You probably know that exterior paints are naturally more resilient to the elements, which may get you wondering if you could bring those benefits indoors.
Exterior-grade paints contain additives and binders that make them hold up well against harsh conditions. Using such paint in indoor areas like the kitchen and bathroom, where humidity and molds are common, may sound like a good alternative.
However, this is not always common practice. So, can you use outdoor paint inside? This article examines the qualities of exterior paints and why they’re not ideal for use indoors.
Can You Use Outdoor Paint Inside?
While it’s possible to paint interior walls and furniture with exterior paint, this is not usually recommended. Exterior paints contain a potent blend of Volatile Organic Compounds (VOCs), additives, binders, and pigments that make them unsafe for use indoors.
Indeed this formula makes outdoor paints softer and more flexible, hence able to withstand extreme temperature changes and harsher conditions. As a result, the paint is often more durable than most interior paints.
Unfortunately, outdoor paint produces toxic fumes even after drying. Therefore, the paint will continue to off-gas VOCs until cured. Notice that while paint can dry in two to three days, it takes longer to cure.
As such, exterior paints can continue producing toxic VOCs for several weeks after using it indoors. These VOCs are generally harmful to people and pets and can make them ill.
Using exterior-grade paint indoors can expose your family to these paint fumes throughout the curing period of these paints, increasing the likelihood of suffering serious ailments.
When to Use Exterior Paint Indoors
Even though the exterior paint is not recommended for use indoors, there’re some exceptions. Here are the instances when you may use exterior-grade paint indoors safely.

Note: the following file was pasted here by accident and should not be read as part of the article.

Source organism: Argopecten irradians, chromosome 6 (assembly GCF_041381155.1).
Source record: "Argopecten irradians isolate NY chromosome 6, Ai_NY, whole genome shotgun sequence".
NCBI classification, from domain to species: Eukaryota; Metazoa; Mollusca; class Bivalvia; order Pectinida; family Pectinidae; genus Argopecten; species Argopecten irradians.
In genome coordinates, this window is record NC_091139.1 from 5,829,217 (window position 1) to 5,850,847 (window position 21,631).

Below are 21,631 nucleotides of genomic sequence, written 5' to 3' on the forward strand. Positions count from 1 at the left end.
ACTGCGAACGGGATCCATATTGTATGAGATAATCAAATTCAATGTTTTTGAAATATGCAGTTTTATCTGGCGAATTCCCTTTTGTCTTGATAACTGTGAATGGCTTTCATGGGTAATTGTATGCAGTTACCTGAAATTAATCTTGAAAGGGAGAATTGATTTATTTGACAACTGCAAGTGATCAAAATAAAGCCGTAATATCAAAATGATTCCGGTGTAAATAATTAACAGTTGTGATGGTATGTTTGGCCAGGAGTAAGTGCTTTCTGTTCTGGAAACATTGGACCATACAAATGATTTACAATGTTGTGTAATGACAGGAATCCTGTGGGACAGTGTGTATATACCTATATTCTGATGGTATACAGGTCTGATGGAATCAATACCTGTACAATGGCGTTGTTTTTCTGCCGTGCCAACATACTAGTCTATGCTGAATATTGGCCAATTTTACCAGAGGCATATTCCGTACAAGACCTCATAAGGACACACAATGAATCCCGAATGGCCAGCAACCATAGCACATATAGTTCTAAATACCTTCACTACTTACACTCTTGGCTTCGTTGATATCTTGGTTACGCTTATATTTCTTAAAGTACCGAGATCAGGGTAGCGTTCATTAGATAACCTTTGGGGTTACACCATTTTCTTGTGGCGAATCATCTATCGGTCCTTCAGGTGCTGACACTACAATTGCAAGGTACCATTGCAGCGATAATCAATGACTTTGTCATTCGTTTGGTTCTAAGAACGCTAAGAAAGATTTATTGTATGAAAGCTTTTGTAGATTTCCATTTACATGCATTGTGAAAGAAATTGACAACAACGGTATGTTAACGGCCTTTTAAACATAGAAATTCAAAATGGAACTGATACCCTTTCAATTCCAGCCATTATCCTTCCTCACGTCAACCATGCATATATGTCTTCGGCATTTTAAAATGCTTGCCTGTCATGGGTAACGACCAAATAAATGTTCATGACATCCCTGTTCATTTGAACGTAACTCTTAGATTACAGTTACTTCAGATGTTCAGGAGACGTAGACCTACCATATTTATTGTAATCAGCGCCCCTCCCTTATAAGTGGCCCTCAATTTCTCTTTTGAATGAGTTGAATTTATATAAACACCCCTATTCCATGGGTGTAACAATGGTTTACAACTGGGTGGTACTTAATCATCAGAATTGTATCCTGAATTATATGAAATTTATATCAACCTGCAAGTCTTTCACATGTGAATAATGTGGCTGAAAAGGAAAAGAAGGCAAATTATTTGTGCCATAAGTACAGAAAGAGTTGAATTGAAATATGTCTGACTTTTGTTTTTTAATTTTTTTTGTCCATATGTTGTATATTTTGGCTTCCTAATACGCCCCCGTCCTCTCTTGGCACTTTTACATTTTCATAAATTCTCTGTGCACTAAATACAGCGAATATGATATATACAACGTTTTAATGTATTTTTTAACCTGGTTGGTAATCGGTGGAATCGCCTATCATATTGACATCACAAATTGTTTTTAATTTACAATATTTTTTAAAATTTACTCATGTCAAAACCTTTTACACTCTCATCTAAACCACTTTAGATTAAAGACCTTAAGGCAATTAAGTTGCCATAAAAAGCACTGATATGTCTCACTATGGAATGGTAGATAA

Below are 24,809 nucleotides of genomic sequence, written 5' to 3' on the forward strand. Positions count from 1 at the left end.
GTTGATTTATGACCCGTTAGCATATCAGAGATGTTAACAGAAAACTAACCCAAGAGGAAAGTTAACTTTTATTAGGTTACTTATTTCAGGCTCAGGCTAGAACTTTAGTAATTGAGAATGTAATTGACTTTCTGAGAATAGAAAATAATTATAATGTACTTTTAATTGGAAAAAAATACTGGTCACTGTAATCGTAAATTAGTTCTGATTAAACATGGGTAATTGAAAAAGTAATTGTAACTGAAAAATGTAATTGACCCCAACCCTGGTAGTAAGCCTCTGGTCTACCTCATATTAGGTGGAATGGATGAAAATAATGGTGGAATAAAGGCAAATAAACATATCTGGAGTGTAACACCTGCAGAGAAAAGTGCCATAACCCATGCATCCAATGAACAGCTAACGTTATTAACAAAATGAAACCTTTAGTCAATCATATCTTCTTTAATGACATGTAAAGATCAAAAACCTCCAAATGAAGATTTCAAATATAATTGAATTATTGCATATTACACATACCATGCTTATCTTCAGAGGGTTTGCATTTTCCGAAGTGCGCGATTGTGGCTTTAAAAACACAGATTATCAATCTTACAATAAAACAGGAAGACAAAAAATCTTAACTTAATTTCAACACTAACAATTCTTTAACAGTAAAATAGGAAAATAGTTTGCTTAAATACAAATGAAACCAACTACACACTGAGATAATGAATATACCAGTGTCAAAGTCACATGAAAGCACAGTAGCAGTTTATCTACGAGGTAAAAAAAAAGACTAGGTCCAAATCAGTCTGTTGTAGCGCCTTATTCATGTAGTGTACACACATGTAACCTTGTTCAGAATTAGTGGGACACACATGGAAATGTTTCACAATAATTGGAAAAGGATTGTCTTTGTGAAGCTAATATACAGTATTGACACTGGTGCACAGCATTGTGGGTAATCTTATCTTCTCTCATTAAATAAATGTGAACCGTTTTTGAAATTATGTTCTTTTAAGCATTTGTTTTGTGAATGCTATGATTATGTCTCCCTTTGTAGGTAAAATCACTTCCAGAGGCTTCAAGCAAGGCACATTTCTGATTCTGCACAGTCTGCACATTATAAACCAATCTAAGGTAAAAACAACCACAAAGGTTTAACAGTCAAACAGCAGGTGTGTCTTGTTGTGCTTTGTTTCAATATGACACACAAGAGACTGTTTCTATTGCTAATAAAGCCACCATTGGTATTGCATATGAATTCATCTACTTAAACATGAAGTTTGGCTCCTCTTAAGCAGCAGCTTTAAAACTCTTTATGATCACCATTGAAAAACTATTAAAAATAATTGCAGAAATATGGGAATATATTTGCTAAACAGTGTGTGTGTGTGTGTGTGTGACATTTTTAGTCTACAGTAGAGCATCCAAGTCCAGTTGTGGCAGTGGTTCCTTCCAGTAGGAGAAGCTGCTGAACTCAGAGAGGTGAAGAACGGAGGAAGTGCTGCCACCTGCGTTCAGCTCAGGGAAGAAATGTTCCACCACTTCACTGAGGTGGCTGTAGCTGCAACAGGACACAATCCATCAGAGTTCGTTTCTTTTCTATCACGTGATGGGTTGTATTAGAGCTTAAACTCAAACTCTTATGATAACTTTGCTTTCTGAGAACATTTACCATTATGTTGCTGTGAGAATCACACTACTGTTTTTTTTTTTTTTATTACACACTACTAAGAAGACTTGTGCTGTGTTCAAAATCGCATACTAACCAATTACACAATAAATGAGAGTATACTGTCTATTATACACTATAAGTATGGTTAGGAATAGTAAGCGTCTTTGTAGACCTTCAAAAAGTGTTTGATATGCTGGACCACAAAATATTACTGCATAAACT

Use outdoor paint inside if you are painting a storage shed or other outdoor building
The building could be a detached garage or pool cabana where nobody sleeps. Such a room is rarely occupied, so the toxic fumes from the room will be unlikely to affect your family or pets.
Since your family will not frequent the room, they will be unlikely to be exposed to the VOCs, so painting such an indoor area with exterior paint would be a great way to use any leftover paint that could go to waste.
Use outdoor paint if you will not use the room for several weeks or months
Outdoor paints take several weeks to off-gas. During this time, they produce toxic fumes that can cause illness if inhaled.
If you have an outdoor building or storage room that you can keep away from for several weeks, using outdoor paint will be safe. Meanwhile, you can always open the windows to such a building to release the gases while it cures.
The paints are formulated from materials likely to be harmful in enclosed areas but are less so outdoors due to the abundance of ventilation within the exterior environment.
So opening windows will improve ventilation and allow the VOCs from these paints to escape.
And staying away from the area until the paint cures or finishes off-gassing will limit your exposure to the fumes and ensure you are safe despite using the paint indoors.
Is it Dangerous to Use Exterior Paint Indoors?
Using exterior paints inside your house can expose your family to volatile organic compounds that these paints emit while curing.
Outdoor paints are loaded with additives and binders and emit toxic fumes for several weeks after drying. Exposure to these fumes can cause disease to both people and pets, so using such VOCs-emitting paints indoors can be a dangerous move.
The paints are designed for use outside because the ample ventilation outdoors helps diffuse the VOCs, rendering them harmless.
When using these paints indoors, you need to take serious precautions, which may not be practical in a family setup. These dangerous paint fumes can even last within an enclosed indoor space for as long as six months.
This could mean prolonged exposure to dangerous fumes. The home’s central heating, ventilation, and air conditioning system can also circulate the fumes from these paints, spreading out the danger.